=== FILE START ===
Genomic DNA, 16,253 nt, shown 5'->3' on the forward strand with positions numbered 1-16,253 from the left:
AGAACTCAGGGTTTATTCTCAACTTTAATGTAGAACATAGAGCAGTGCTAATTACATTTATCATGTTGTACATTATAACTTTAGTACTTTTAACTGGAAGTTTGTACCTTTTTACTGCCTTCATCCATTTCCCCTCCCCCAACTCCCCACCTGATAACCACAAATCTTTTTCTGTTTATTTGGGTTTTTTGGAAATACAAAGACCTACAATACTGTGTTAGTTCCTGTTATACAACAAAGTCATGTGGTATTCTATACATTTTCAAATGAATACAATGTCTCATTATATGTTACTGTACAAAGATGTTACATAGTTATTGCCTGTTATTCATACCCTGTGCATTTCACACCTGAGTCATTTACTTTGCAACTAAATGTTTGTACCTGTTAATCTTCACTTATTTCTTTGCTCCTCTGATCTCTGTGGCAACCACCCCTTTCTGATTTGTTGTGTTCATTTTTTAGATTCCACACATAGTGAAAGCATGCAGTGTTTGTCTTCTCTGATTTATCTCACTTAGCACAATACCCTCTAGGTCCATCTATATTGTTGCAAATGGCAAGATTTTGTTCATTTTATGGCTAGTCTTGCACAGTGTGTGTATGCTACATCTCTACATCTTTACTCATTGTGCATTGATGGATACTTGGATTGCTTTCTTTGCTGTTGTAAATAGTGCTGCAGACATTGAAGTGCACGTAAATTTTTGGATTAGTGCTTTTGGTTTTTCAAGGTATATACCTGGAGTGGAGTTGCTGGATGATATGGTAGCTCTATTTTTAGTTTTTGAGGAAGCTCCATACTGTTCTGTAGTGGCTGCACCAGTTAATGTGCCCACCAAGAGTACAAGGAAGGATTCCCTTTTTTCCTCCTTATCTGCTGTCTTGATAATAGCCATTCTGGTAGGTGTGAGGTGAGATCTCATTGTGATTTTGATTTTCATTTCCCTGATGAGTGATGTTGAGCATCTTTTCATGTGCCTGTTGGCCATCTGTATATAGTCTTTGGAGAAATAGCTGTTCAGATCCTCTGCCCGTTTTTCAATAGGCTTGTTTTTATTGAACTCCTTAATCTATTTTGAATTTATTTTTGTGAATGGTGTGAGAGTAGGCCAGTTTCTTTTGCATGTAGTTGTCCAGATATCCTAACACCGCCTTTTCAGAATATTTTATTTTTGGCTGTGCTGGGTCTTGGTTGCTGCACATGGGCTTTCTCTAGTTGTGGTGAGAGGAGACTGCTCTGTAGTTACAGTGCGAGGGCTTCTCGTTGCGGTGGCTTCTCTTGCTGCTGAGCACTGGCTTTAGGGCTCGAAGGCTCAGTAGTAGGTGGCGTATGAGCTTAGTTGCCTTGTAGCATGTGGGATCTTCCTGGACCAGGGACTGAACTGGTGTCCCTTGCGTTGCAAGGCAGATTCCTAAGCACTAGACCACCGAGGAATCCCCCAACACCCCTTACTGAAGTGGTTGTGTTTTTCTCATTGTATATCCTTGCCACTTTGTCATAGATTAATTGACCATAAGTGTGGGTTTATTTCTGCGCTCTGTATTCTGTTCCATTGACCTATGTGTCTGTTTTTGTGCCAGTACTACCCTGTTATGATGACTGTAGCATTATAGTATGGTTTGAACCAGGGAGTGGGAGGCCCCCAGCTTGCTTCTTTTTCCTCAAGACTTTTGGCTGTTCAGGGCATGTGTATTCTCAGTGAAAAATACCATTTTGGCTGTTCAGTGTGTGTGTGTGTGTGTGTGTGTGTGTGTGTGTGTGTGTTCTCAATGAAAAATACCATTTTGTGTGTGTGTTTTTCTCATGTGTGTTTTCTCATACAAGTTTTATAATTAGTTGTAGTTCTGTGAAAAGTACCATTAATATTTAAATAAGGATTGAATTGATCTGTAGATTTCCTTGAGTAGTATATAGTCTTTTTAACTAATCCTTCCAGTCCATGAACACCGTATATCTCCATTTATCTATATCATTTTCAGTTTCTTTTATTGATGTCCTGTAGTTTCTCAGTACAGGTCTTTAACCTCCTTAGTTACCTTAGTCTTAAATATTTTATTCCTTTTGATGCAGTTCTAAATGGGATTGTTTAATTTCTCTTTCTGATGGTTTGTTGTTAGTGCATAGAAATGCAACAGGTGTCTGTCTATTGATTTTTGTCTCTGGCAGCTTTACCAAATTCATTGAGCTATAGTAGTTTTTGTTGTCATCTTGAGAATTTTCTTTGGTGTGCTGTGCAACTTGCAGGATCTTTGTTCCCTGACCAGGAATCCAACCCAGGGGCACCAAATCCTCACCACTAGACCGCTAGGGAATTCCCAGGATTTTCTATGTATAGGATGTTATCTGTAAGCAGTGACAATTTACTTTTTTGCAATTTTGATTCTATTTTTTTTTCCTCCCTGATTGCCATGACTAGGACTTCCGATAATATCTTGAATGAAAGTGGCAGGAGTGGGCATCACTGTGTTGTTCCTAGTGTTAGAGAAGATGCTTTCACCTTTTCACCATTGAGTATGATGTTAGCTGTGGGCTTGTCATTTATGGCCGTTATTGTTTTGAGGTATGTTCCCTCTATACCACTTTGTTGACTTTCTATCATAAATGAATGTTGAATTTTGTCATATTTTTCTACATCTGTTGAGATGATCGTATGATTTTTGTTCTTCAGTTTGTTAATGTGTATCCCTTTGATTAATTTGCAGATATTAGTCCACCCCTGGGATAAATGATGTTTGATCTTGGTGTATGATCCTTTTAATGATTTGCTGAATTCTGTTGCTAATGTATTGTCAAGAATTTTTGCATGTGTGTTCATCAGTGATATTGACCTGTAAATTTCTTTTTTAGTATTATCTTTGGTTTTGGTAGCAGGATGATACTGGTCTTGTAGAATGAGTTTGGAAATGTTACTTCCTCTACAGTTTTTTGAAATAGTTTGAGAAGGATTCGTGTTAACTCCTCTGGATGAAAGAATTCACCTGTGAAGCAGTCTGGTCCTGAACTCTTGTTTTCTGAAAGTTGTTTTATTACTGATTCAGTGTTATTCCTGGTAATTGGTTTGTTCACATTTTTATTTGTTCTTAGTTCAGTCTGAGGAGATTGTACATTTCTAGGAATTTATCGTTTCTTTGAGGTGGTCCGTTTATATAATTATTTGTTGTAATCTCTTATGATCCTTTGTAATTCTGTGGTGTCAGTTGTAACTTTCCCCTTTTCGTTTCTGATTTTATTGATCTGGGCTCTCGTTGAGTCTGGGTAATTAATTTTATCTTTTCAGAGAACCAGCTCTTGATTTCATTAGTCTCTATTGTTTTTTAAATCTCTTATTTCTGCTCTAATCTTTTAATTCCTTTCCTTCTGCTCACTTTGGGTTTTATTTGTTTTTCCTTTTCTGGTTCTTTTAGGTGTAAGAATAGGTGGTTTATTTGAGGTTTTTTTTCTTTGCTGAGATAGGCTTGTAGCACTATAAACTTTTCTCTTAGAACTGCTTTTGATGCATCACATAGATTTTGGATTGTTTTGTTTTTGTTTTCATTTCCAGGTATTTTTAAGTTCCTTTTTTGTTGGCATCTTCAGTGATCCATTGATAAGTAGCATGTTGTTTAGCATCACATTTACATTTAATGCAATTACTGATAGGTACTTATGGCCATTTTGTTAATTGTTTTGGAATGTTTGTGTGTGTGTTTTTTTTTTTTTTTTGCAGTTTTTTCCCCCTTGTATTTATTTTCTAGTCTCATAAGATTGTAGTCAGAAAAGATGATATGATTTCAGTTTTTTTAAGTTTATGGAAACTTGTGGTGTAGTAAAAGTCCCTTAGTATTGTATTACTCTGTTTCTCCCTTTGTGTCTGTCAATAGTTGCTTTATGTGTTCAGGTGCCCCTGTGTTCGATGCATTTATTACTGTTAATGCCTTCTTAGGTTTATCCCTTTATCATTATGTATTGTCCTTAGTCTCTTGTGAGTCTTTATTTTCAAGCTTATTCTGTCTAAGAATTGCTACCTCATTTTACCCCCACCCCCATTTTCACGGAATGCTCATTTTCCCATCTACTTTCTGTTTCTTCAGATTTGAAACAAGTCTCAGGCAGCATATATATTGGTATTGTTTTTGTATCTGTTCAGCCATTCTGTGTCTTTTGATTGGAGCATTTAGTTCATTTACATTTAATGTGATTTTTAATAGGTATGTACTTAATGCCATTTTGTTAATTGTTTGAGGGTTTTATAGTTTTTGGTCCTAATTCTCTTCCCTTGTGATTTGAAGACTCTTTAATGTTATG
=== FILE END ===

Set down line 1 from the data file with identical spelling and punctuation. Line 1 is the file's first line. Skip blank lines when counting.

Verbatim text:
Genomic DNA, 16,253 nt, shown 5'->3' on the forward strand with positions numbered 1-16,253 from the left: